But the allegations in the Herald-Leader were scarcely the last word on the subject. Hall, Hagan and university president Otis Singletary all denied knowledge of any violations, and Sutton said, "Until it's proven, I'm going to believe there's been no wrongdoing." Prewitt said he never gave money to players. Dunn and Hamilton declined to comment, and several of the former players claimed they had been misquoted or quoted out of context. One of them, reached by SI, became angry when asked about the allegations attributed to him. "I was never offered any money," he said. "Just print what I tell you now. This is my statement."
But the Herald-Leader was not alone in evincing interest in Hall's tenure at Kentucky. Three months before Hall resigned, it became known that the university was looking into his handling of his personal allotment of 323 season tickets, which had a value in his final season of at least $24,000. The probe turned up no evidence that any of Hall's tickets were sold for more than face value, although one booster wrote a letter to the university alleging that this was the case. And when Hagan and Singletary announced in June that Sutton's allotment would be cut to 64, they acknowledged that public "questioning" of Hall's tickets was a factor in their decision. Two law-enforcement sources told SI that the IRS was "monitoring" the situation.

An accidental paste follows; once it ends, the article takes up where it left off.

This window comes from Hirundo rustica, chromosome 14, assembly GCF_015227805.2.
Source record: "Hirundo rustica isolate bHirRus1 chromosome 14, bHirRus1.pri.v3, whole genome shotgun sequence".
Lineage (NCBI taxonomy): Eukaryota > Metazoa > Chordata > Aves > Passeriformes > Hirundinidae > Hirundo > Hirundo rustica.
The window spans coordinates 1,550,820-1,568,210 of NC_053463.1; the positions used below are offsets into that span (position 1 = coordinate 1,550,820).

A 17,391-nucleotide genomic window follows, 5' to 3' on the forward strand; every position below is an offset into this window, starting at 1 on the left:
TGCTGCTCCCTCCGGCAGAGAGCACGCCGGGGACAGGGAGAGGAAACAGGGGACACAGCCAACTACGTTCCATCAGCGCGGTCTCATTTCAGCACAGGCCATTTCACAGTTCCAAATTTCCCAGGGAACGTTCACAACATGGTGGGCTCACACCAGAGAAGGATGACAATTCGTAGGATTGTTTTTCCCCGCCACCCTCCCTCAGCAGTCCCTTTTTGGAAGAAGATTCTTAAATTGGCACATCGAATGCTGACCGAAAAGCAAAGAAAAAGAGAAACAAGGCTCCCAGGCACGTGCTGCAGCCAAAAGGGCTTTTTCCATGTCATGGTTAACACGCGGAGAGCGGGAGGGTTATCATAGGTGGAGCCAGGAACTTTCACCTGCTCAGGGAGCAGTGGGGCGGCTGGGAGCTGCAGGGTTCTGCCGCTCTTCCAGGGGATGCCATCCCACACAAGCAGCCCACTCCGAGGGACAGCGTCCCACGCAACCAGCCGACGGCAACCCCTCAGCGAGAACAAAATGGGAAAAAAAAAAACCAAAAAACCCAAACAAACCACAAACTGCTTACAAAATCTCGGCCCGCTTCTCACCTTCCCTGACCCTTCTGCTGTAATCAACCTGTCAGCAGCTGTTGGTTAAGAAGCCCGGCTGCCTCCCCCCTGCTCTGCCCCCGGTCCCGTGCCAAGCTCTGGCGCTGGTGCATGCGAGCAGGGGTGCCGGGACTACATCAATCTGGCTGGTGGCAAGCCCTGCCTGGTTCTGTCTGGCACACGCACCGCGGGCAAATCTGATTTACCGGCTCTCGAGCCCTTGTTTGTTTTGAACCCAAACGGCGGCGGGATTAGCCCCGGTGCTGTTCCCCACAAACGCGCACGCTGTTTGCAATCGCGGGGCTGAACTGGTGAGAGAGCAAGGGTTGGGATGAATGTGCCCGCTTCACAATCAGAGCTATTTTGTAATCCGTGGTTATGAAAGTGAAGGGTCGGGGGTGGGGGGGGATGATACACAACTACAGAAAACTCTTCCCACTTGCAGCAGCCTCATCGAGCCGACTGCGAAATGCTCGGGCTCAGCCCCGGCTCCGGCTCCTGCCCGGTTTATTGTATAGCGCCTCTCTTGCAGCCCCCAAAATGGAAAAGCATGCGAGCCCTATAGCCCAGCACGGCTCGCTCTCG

Allegations of wrongdoing also dogged Kentucky in 1976 when the Wildcat football and basketball teams were put on probation for recruiting violations and 12 boosters were disassociated from the school's athletic programs. Former Notre Dame forward Dave Batton told SI last week that in October 1973 one of the 12 boosters, Seth Hancock, the owner of Claiborne Farm, offered him $20,000 to go to Kentucky. Batton said he was to receive the money for four summers' work on the horse farm. "Kentucky was illegal from Day One," Batton said. Hancock denied Batton's allegations.
Four other former college players who attended school elsewhere, all of whom asked not to be identified, have told SI that while being recruited by Kentucky, they were assured they would be "taken care of" if they enrolled there. Each took the reference to mean something improper. And a former Wildcat football player now in the NFL told SI last week, "They kept my pockets lined at Kentucky." He asked not to be identified, adding, "I don't think it's right for these guys who took the money to come out now and admit it."
Yet another view, perhaps the most defiant of all, was expressed at the pro-Cats rally by Mrs. Coburn Cashman, an alumna and Wildcat supporter. "I've been bred here like a fine horse, and if I want to give them a thousand dollars, if I want to give them a car, so be it," she said. "If the boosters are going to give them something, that's great. I think those boys work their tails off."